The Principality of Monaco is one of the few autonomous states in the
world that does not have a national army.
However, the Police de Monaco, as the only police force in the principality, carries out a widespread service throughout the territory. The body of the Police de Monaco was founded in 1902 at the behest of Prince Albert I and since 1962 it has depended directly on the Minister of State. With over 500 police officers at its disposal, the Police de Monaco incessantly patrols (by car or more often on foot) the streets and places of greatest affluence and, supported by a complex system of video cameras, constantly keeps the entire town under control and all the accesses to it.
There is also a division named Police Maritime which operates every year in the summer to patrol the waters and the major public beach located in the Larvotto district.
Then there is the Prince's Company of Carabinieri (Compagnie des Carabiniers du Prince) which is a special ceremonial military unit in service at the Palazzo dei Principi, founded by Prince Honoré IV in 1817 with the name of Company of the Guards. The military corps assumed its current name on 26 January 1904 following a reorganization desired by Prince Albert I and its task is to protect the person of the sovereign prince and his family, especially on solemn civil, military and religious. It is therefore present on every public occasion within the principality where a member of the Grimaldi family is present and often also makes use of the collaboration of the Police de Monaco.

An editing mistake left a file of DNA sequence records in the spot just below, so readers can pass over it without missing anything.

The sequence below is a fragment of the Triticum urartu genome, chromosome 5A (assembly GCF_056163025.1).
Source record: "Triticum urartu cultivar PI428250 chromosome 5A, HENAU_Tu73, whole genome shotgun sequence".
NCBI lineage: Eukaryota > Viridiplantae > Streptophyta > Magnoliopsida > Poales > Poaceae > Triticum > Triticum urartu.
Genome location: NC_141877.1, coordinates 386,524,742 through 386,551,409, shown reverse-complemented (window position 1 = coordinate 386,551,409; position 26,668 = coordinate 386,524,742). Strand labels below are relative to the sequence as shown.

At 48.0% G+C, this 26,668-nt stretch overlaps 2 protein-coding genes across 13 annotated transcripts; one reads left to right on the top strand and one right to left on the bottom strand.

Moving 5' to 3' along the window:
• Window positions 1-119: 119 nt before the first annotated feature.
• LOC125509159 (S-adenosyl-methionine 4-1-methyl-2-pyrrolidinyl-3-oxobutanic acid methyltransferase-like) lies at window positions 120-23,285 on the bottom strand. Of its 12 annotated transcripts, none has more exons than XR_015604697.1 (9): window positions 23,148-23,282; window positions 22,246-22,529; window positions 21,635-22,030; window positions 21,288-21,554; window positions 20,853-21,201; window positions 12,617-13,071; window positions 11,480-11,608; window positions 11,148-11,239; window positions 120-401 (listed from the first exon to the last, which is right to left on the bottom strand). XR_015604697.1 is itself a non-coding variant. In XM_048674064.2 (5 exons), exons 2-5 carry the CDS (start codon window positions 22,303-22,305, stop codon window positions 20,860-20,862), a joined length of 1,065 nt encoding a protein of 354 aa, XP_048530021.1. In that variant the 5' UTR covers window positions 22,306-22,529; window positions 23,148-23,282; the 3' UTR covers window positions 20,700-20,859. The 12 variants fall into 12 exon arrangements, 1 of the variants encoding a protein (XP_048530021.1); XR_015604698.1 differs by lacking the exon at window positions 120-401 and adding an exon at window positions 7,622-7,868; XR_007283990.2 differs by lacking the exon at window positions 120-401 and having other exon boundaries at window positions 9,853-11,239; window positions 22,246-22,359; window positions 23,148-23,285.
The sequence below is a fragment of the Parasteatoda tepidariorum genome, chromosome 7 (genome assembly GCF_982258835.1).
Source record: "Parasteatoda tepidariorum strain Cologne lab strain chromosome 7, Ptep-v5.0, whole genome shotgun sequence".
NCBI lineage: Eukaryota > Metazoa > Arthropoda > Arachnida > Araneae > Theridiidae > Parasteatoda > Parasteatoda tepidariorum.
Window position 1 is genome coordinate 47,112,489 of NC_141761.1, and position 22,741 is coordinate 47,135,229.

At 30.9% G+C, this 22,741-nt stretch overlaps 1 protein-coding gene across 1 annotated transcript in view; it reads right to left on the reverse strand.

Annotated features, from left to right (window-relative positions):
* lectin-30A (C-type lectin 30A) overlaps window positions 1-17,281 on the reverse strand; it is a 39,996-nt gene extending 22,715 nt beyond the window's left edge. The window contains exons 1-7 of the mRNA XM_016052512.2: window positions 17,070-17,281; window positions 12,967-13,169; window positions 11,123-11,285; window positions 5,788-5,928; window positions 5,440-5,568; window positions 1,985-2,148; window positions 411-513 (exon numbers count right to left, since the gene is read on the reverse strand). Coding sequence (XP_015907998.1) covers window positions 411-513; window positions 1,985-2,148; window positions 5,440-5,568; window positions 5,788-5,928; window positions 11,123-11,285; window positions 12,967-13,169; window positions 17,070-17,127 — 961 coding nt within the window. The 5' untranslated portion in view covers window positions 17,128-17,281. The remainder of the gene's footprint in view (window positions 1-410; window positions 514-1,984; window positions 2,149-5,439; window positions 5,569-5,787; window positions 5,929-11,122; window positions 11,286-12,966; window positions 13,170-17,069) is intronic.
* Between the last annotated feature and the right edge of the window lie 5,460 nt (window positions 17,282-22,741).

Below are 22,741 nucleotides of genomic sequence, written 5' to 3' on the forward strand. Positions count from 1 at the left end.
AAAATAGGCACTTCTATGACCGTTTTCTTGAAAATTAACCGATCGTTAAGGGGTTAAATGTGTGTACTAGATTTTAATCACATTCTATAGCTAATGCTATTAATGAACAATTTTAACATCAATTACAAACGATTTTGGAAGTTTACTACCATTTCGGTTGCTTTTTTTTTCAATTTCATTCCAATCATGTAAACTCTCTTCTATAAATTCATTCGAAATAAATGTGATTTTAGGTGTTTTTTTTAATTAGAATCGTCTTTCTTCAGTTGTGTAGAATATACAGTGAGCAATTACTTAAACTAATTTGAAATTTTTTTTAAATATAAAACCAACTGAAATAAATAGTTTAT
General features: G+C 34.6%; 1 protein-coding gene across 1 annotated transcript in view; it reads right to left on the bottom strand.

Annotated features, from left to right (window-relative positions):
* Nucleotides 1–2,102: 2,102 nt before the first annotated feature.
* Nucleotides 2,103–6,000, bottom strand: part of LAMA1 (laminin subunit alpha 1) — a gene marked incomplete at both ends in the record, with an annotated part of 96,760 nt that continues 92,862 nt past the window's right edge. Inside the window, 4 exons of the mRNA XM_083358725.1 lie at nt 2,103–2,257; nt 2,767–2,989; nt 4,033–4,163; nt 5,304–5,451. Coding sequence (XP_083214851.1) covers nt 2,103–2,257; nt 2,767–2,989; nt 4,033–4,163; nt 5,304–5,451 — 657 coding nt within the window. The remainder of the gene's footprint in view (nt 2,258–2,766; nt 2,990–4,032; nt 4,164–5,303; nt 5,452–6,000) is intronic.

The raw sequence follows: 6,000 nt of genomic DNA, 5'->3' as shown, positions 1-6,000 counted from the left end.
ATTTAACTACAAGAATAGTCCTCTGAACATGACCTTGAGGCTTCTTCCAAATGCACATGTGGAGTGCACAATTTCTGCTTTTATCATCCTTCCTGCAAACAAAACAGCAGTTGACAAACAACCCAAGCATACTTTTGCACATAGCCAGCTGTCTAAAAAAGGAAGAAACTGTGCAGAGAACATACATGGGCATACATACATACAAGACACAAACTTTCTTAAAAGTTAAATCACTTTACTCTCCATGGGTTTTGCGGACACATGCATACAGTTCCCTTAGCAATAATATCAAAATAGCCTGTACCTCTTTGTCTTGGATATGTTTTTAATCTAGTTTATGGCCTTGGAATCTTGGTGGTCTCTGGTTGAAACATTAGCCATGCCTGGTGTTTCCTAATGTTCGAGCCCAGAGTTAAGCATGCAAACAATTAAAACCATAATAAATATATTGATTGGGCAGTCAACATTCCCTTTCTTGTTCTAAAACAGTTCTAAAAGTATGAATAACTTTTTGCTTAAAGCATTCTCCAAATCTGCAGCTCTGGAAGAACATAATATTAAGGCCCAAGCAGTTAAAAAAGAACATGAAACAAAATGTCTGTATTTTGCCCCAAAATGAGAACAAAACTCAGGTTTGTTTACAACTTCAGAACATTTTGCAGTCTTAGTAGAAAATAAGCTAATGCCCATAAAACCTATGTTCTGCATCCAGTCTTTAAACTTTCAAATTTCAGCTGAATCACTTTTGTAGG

The principality can also count on the Corps des Sapeurs-Pompiers, the firefighters, who have two operations centers: in the Fontvieille and La Condamine districts.
The number to dial for any type of emergency is 17.
There are mainly three parties: Union of Monegasques (Union
Monégasque), Grouping & Betting (Rassemblement & Enjeux) and Primo!
Priority Monaco (Primo! Priorité Monaco). Other parties are the National
Union for the Future of Monaco (Union nationale pour l'avenir de Monaco)
and the Union for the Principality (Union pour la Principauté), gathered
in the coalition Union for Monaco (Union pour Monaco). There are also
minor parties, the most important of which are Promotion of the
Monegasque Family (Promotion de la famille monégasque) and Monegasque
Elections to the National Council (Conseil National) take place every five years; the last legislative elections in 2018 assigned the absolute majority of votes to Priorité Monaco (21 seats), to the outgoing coalition (mainly made up of Raggruppamento & Scommesse members) 26.1% (2 seats) and to Union Monégasque on 16 .2% (one seat).
The Union des syndicats de Monaco is the only trade union in the Principality of Monaco and brings together all the acronyms of trade unions.
Thanks to the huge revenues of four very famous casinos and the
various tourist activities managed by the Société des Bains de Mer
group, the economy of the principality is characterized by the absence
of direct taxes and by the presence of a highly confidential banking
secrecy; this makes it a sort of "tax haven". However, according to a
precise agreement stipulated with France, French citizens cannot enjoy